I have met many people in parishes who have not experienced some of the great things about our city, things that people travel thousands of miles to see. When I started our parish Opera courses, I was surprised to see people who have lived in the confines of our city who have never been to the Metropolitan Opera or even to Lincoln Center! To see their faces light up when they experienced it for the first time was truly a delight for me.

Nevertheless, there is so much more: neighborhoods, specialty shops, museums, theaters, churches etc. that make New York City a destination for millions of people each year; but often we New Yorkers are the last ones to appreciate what we have. We live in one of the most important places on earth, a world city that inspires writers and artists, where every nationality and religion lives in peace. Sure, we have problems, but the pluses far outnumber the minuses!

I use the example of our beloved city to underscore a basic human problem that when extended to the spiritual sphere can have disastrous consequences. We do not appreciate the wonders and joys that surround us. This lack of appreciation is linked to a deeper lack of awareness and valuing of what God is doing within us. We are oblivious to the marvelous that happens to us both physically and spiritually. As I pointed out to a classroom of youngsters in our school, “Just sitting there thinking we are doing nothing is really a falsehood.” While we sit quietly listening, our ears perceive, our minds are forming complex associations and all this while the physical processes of our bodies continue and develop. Our gastric juices are breaking down our lunch into distinct chemical categories. Our circulatory system is cleansing us and moving things along. Our nervous system is feeding complex impulses to our brain. Our brain is overseeing the complexity of our bodily system. Our bone structure is being nurtured as our muscle structure makes us able to shift our weight to make us more comfortable in our chairs. And, of course, there is the accumulation of waste material that is being prepared for our next visit to the rest room! All this is happening as one sits and listens!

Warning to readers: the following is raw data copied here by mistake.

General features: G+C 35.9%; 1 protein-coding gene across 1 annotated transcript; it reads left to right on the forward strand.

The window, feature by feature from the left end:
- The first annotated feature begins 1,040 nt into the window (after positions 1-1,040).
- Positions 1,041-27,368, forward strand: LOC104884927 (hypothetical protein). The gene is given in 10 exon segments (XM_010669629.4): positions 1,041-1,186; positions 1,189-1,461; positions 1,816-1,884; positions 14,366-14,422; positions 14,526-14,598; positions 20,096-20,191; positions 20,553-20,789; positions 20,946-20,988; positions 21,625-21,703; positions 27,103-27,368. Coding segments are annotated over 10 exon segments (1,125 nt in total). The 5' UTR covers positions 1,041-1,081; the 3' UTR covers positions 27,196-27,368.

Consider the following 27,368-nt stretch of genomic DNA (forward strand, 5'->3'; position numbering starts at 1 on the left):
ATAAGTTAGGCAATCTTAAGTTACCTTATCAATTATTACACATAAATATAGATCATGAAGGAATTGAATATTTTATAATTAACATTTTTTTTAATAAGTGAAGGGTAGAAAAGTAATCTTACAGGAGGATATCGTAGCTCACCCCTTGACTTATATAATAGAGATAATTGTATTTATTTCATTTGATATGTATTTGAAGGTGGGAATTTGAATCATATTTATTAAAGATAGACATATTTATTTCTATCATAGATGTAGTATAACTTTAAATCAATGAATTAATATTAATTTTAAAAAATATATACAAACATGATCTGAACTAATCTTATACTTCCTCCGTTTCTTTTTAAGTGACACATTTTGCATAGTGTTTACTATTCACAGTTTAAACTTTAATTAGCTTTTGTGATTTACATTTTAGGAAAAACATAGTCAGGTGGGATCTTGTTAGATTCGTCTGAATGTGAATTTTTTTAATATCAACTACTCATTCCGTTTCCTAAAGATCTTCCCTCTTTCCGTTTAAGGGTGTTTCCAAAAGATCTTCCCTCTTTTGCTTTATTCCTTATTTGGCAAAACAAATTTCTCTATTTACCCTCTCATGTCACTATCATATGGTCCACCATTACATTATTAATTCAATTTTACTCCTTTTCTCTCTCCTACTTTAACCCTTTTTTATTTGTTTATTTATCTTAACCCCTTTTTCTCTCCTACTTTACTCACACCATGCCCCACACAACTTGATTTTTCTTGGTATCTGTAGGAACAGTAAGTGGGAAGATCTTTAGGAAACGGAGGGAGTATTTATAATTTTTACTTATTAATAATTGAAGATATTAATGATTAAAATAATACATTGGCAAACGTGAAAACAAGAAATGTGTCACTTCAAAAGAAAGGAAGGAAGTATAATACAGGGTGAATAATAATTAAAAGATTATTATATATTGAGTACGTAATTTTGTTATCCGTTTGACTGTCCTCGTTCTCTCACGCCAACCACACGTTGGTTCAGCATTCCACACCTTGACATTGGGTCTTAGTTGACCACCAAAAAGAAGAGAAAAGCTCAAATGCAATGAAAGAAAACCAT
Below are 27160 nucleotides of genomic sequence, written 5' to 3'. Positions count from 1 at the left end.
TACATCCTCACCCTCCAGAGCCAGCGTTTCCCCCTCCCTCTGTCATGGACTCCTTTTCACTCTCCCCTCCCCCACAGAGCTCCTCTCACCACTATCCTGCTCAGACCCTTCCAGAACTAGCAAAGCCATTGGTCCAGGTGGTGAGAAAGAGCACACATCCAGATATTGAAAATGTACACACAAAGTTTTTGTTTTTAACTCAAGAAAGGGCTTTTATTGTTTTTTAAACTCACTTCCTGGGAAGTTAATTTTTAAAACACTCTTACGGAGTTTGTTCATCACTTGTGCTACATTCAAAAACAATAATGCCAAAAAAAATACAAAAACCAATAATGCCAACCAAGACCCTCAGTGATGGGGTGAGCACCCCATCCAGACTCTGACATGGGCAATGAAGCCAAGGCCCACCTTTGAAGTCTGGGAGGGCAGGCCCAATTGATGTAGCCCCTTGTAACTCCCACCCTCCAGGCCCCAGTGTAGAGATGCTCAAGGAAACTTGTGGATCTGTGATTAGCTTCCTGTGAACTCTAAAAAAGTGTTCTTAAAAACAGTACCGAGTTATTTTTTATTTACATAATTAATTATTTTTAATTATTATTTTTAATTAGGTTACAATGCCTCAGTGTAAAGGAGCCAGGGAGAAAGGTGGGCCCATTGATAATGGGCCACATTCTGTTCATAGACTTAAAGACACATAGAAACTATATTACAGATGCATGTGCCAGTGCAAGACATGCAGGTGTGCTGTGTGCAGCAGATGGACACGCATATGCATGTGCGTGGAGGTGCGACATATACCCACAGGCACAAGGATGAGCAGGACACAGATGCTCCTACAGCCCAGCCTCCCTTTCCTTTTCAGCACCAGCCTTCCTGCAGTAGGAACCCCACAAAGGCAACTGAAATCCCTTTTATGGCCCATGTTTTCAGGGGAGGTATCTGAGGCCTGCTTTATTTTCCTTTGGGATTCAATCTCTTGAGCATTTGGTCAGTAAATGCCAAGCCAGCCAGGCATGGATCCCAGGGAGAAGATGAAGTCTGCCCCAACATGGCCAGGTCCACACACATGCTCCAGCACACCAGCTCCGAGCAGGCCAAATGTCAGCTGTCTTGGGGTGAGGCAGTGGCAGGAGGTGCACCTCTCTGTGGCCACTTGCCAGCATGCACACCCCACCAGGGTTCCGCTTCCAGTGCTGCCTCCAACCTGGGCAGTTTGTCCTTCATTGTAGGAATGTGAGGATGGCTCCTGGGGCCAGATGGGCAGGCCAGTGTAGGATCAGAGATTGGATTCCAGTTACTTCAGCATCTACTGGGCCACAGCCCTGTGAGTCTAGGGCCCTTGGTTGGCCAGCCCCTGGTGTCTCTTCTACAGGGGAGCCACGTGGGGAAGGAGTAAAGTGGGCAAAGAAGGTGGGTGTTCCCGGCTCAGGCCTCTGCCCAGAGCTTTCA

How many marvels are happening around us and we wander through them blind and deaf to the wonders of God! There is so much for us to be thankful. An old Jewish adage says that a Jew should say a prayer of thanks a hundred times a day for all that God gives. Imagine waking up and thanking God for the morning, for the air we breathe, for the shelter we enjoyed that night, for health for one more day. And all that before we even get out of bed!